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Why Terrell Owens got snubbed by the Hall of Fame twice, and why he’s in this year | Paul Domowitch

Terrell Owens finally made the Pro Football Hall of Fame in his third year of eligibility. When he makes his acceptance speech at UT-Chattanooga, he might want to thank former teammate Jeff Garcia for helping make it happen.

Terrell Owens, banished from training camp for insubordination in 2005, does sit-ups at his home in Moorestown, N.J. for the assembled media.
Terrell Owens, banished from training camp for insubordination in 2005, does sit-ups at his home in Moorestown, N.J. for the assembled media.Read moreJoseph Kaczmarek

Based on his pass-catching numbers during his prolific 15-year NFL career, Terrell Owens should have made the Pro Football Hall of Fame two years ago, in his first year of eligibility.

He is second all-time in career receiving yards (15,934), third in touchdown catches (153), and eighth in receptions (1,078).

Yet, despite being a finalist in 2016 and 2017, he failed both years to even survive the initial 15-to-10 reduction vote by the 48 selectors.

The reason had little to do with his career performance level and everything to do with his disruptive behavior.

The Hall of Fame gave the selectors an opening to snub Owens when it pointed out prior to the 2016 vote that, while we weren't allowed to consider character or off-the-field behavior in judging a player's Hall of Fame worthiness, we could consider his behavior on the field and in the locker room.

>> READ MORE: Why Owens and Dawkins got snubbed in '17

Having covered the '05 Eagles, I saw Owens at his team-wrecking worst. But I also saw him come back in seven weeks from a broken leg and torn ligaments in his ankle the year before and catch nine passes for 122 yards against the Patriots in Super Bowl XXXIX.

Was he often a pain in the rear for his coaches and teammates to deal with? Absolutely. But he also was one of the most productive wide receivers in NFL history.

And if he was such a locker room cancer, how do you explain the fact that his teams had a .566 winning percentage and made the playoffs in eight of his 15 NFL seasons?

Randy Moss was every bit the pain  Owens was, yet he was voted into the Hall of Fame this year in his first year of eligibility. Playing in just one fewer game than Owens, Moss had 96 fewer receptions, 651 fewer receiving yards, and only three more touchdown catches than Owens.

His teams had a .543 winning percentage and made the playoffs six times in 13 seasons.

In my opinion, Moss is a big reason Owens finally made the Hall of Fame this year. I think many of the selectors who didn't vote for Owens the previous two years realized they were going down a slippery slope with his whole locker-room-cancer thing.

Faced with determining the fate of yet another wide receiver with Hall of Fame-worthy numbers but a similar record of crazy behavior, were they going to play the disruptive-teammate card again, or were they going to stop pretending to be psychologists and just focus on between-the-lines performance?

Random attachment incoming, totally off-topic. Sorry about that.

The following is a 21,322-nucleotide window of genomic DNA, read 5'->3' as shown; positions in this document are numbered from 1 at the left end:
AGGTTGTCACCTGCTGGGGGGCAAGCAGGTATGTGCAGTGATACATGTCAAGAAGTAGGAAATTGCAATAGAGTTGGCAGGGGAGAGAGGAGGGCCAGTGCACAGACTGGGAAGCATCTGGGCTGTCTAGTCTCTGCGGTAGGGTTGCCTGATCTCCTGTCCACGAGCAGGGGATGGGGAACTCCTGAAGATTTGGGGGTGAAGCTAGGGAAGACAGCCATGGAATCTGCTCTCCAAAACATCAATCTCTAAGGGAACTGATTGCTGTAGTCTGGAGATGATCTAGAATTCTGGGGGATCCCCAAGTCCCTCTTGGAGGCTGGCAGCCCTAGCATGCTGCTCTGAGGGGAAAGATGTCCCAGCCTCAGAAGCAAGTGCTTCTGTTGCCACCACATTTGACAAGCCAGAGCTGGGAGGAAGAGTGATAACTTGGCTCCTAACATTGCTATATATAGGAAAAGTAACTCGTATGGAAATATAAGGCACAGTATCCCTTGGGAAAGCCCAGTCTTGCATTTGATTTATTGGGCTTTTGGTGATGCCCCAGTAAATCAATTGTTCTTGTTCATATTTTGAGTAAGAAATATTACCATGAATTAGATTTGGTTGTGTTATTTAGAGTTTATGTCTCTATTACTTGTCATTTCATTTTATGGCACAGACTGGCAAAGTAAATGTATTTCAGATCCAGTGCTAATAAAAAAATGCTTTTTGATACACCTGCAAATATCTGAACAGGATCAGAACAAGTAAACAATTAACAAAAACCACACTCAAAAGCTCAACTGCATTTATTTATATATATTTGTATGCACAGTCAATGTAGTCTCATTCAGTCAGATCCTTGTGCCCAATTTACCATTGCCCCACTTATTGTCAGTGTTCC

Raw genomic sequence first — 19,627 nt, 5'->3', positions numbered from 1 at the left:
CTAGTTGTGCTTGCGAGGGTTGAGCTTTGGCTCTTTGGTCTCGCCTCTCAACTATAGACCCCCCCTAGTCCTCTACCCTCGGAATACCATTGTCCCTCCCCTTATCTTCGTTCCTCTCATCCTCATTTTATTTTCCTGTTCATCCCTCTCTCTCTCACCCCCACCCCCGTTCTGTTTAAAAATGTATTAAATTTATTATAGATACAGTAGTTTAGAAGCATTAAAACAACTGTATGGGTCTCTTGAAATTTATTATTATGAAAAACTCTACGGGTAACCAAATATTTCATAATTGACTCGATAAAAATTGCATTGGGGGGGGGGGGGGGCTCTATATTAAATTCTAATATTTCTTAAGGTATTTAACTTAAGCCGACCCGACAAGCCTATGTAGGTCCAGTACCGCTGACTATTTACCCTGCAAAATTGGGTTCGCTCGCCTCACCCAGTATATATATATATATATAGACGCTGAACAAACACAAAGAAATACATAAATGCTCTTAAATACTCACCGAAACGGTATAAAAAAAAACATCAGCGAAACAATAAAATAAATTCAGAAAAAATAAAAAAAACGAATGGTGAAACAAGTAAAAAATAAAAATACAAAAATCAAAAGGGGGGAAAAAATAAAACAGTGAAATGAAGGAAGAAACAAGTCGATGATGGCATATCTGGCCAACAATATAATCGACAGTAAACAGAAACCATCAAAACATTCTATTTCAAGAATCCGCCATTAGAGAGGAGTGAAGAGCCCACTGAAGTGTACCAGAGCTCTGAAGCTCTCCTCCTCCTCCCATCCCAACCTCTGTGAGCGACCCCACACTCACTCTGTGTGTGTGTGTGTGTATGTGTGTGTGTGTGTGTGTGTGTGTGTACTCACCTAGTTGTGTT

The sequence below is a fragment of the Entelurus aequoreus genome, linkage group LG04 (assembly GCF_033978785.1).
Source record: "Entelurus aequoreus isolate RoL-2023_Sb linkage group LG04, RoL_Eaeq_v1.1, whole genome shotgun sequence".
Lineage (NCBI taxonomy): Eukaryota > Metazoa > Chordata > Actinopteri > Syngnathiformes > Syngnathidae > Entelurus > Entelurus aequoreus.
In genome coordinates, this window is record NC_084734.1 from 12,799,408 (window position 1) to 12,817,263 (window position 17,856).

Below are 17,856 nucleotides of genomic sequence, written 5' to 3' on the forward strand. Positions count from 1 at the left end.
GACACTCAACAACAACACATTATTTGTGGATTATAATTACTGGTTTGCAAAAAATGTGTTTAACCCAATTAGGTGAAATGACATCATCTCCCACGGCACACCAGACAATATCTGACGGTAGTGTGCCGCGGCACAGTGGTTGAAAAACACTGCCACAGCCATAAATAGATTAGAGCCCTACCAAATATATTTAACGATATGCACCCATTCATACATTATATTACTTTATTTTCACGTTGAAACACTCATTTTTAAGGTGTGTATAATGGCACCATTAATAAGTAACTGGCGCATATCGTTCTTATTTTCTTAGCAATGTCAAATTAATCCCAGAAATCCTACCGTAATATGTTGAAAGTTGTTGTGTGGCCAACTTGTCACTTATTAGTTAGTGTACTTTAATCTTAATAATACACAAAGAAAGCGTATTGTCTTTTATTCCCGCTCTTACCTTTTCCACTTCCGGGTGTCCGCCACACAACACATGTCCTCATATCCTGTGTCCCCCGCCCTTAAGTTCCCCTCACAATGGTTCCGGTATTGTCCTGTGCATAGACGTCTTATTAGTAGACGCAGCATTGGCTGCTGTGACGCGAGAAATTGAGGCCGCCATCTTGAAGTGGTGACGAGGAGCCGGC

I think some of the selectors felt making Owens wait three years to get in was a sufficient enough "punishment" for his behavior.

I think many others were moved by the compelling discussion we had in the room on Owens before the vote on the Saturday before the Super Bowl, particularly a statement to the selection committee from one of Owens' former quarterbacks, Jeff Garcia.

Garcia and Owens were teammates with the San Francisco 49ers. They went to three Pro Bowls together. But they never were friends.

They had a much-publicized falling out near the end of their tenure with the Niners. Owens repeatedly disparaged Garcia to teammates, coaches, and reporters. At one point, Owens even lobbied the coaches to have Garcia benched.

If anyone has a reason not to want to see Owens make the Hall of Fame, it's Garcia. Yet he urged the selectors to put the former wide receiver in Canton.

>> READ MORE: The tricky business of defending Terrell Owens

"I believe he deserves to be in the Hall of Fame,'' Garcia said in his statement. "Personality and off-the-field reputation put aside, he was one of the most feared players at his position.

"He was one of the hardest workers on the practice field, and come game day, he always gave all that he could give, despite at times dealing with injuries.

"He wore his emotions on his sleeve, and sometimes that was taken in a negative way. But there's no taking away from the fact that he wanted to win badly and is near the top of every important receiving category in the history of the NFL.''

When Owens makes his acceptance speech Saturday afternoon at his alma mater, the University of Tennessee at Chattanooga, rather than at Tom Benson Stadium in Canton with the rest of the Hall's class of 2018, I hope he is man enough to thank Garcia for the kind words.

>> READ MORE: Everything you need to know about Brian Dawkins' Hall of Fame induction